What do you think about when you hear the name “ACMEE?”
I personally fondly recall the Looney Tunes of the old:
Fortunately, the device we discuss today is not a wacky invention from Acme cooperation but a DAC/amp dongle called Magic Sound 4S from ACMEE, a Chi-Fi manufacturer established in 2014.
Is 4S any good? Let’s find out.
- I use the term “source” to denote a DAC + Amp combo.
- Sources do not make sounds. Therefore, when I say sources “sound” a certain way, I talk about the change they make to my IEMs and earphones.
- I want my music to be crisp, clear, well-separated and form a 3D soundstage around my head. Sources that intensify those characteristics of my IEMs are considered “better”.
- This review is based on my subjective experience. Ratings are given based on A/B tests with benchmark sources and IEMs.
- Making loud noises does not mean that a pair of IEMs or earphones are driven to their full potential.
- Despite my textual descriptions, improvements from sources are minor and nuanced. If you are beginning your head-fi journey, getting different IEMs or earphones would yield more benefits. If you know your gears very well, improvements from sources can be delightful.
- This review is based on a sample sent by Penon Audio (Thank you!) The unit retails for $79 and can be found on the Penon website here (unaffiliated link)
- DAC Chips: ES9018K2M
- OpAmp: Ricore RT6863D x 2
- Output ports: 3.5mm (Single-ended) and 4.4mm (balanced)
- Single-ended: 250mW (16 ohm)/125mW (32 ohm)/26mW (150 ohm)
- Balance: 270mW (16ohm)/500mW (32 ohm)/106mW (150ohm)/53mW (300ohm)/26mW(600ohm)
- DSD NATIVE256/DOP128
Handling and Usability:
The packaging of ACMEE 4S is simple. Too simple, even.
The device itself is encased in a rugged metal frame. On one side, you have a USB-C cable. On the other side, you have the 3.5mm and 4.4mm outputs.
How to use 4S? Very straightforward. You use the supplied USB dongle to connect 4S to your phone or laptop and connect your IEMs to one of the outputs. When you play your music on your phone, the digital data is transmitted via the USB cable to 4S. The DAC (digital-analogue converter) chip inside 4S translates the data into electrical signals. The dual OpAmps make the signals louder so you can hear from your IEM or headphones. These operations directly consume electricity from your phone, so no charging or external power supply is necessary. There is no on-device control, so you need to adjust the volume from your phone.
Gears for A/B tests:
- Moondrop Blessing 2 (22ohm, 117dB/Vrms)
- Campfire Audio Andromeda 2020 (12.8ohm, 112.8dB/mW)
- Final Audio E5000 (14ohm, 93dB/mW)
- TGXear Serratus (300ohm)
- Apple USB-C to 3.5mm dongle (Baseline)
- Hidizs S9 Pro (Good dongle)
- Fiio K7 (Desktop setup)
Playlist for A/B tests: IEGems Playlist
The sound of 4S can be described as closed-in, bright, yet lacking some micro-details.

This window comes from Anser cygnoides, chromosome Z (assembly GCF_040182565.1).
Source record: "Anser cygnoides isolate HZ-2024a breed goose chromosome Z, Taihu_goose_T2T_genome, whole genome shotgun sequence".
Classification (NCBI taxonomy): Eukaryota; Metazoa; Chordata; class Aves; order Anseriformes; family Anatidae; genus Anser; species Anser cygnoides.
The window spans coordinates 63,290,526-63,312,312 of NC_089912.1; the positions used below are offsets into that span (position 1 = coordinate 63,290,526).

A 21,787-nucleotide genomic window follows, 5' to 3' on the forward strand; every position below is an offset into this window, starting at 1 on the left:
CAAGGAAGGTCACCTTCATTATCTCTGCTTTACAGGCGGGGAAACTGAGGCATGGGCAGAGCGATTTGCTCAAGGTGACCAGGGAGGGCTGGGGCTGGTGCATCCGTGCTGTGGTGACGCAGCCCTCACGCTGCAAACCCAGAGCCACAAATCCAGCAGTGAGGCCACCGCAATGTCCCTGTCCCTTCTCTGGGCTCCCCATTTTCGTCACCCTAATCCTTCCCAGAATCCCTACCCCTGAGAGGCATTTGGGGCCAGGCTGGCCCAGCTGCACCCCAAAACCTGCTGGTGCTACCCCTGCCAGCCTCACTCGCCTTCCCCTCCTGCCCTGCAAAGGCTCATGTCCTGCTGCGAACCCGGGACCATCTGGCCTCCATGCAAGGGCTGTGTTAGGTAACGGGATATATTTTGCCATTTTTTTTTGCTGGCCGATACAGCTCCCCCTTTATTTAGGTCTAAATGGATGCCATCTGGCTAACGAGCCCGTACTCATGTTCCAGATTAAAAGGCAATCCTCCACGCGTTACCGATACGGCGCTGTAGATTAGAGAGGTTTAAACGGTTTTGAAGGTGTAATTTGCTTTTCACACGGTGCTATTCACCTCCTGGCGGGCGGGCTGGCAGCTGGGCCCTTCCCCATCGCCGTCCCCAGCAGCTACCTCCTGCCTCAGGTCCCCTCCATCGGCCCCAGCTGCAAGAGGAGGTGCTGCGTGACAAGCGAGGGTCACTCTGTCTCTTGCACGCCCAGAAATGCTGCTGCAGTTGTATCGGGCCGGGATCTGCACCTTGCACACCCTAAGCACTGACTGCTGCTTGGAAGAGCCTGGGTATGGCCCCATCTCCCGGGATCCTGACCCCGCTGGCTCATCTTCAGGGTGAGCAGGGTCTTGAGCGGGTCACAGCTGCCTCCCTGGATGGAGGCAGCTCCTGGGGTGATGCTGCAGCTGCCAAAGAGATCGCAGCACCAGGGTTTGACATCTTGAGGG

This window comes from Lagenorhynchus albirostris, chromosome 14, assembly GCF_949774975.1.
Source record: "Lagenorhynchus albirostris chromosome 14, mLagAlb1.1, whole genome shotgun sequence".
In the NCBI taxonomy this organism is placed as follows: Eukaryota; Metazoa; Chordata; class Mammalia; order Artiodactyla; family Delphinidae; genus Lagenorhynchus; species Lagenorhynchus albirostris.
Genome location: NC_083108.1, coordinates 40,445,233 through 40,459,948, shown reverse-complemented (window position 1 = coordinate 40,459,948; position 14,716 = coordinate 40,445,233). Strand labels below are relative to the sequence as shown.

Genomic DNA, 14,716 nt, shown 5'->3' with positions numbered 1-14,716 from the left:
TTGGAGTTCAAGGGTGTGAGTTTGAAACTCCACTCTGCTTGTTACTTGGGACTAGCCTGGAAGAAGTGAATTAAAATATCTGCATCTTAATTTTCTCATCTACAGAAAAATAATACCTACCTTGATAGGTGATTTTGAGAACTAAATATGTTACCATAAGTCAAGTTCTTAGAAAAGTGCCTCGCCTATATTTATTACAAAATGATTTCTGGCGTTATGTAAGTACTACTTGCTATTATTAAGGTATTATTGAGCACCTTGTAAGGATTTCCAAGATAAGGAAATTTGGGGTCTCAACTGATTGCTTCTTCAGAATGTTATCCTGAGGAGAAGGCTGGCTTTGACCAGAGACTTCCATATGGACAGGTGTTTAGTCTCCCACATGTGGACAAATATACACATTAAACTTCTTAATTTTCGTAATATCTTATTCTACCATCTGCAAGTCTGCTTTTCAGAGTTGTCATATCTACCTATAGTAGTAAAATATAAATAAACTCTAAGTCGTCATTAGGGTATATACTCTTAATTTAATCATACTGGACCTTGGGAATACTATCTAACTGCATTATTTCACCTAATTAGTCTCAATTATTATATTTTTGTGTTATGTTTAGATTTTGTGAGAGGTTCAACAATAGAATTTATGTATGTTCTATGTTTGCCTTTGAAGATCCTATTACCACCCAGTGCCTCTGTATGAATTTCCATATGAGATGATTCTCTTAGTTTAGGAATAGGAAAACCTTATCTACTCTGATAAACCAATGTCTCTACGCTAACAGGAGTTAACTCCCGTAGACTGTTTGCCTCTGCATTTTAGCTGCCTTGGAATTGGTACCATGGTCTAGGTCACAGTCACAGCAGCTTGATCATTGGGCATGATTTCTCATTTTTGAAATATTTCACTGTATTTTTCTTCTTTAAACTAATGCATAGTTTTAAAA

By closed-in, I mean the soundstage feels more in-your-face or in-the-head compared to many other dongles.
By bright, I mean 4S makes the upper midrange (e.g., female vocal) noticeably louder. This shift in tonal balance likely produces the closed-in soundstage presentation.
The “lacking some micro-details” is self-explanatory. By itself and with some music genres, 4S is just fine. However, suppose you listen critically and perform A/B tests with demanding genres such as classical recordings. You will likely hear the missing texture and background details in that case. Whether such a loss of details is detrimental to listening experiences depends solely on your preference.
Average IEM and earphones (3.5/5) - Above Average
I consider IEMs falling in the sweet spot of the amplifier within the Apple dongle as “average IEMs.” A poster child for this type is the famous Moondrop Blessing 2.
To me, any portable DAC/amp device can only justify its existence if it outperforms the Apple dongle in some ways. Fortunately, I have yet to see (hear) a dongle that fails this test.
How does 4S fare? Let’s start with the first test track, G.O.A.T. by Polyphia. The Apple dongle renders the mix with a thick and dense feeling. Elements on the soundstage feel closer and less separated. The edges of musical notes are also softer and somewhat dull.
The 4S increases the sense of space by separating elements in the mix, both left to right and front to back. For instance, the 4S pushes the guitars on the sides of the stage at 1:45 more towards my shoulder than the ear distance of the Apple dongle. The airy ambience in the background around 1:00 is highlighted more with 4S.
So far, so good. 4S outperforms the Apple dongle. Limitations started to rear their heads when I compared the 4S against the S9 Pro. Within the first 15 seconds, I noticed more complexity in the background ambience with S9 Pro, indicating that the S9 Pro retrieves more micro-details. Regardless of how much I turn up the volume of the 4S to give it the advantage of “louder is better”, it could not reveals the details that are apparent on S9 Pro. Another striking difference is the forwardness/loudness of the upper midrange of 4S.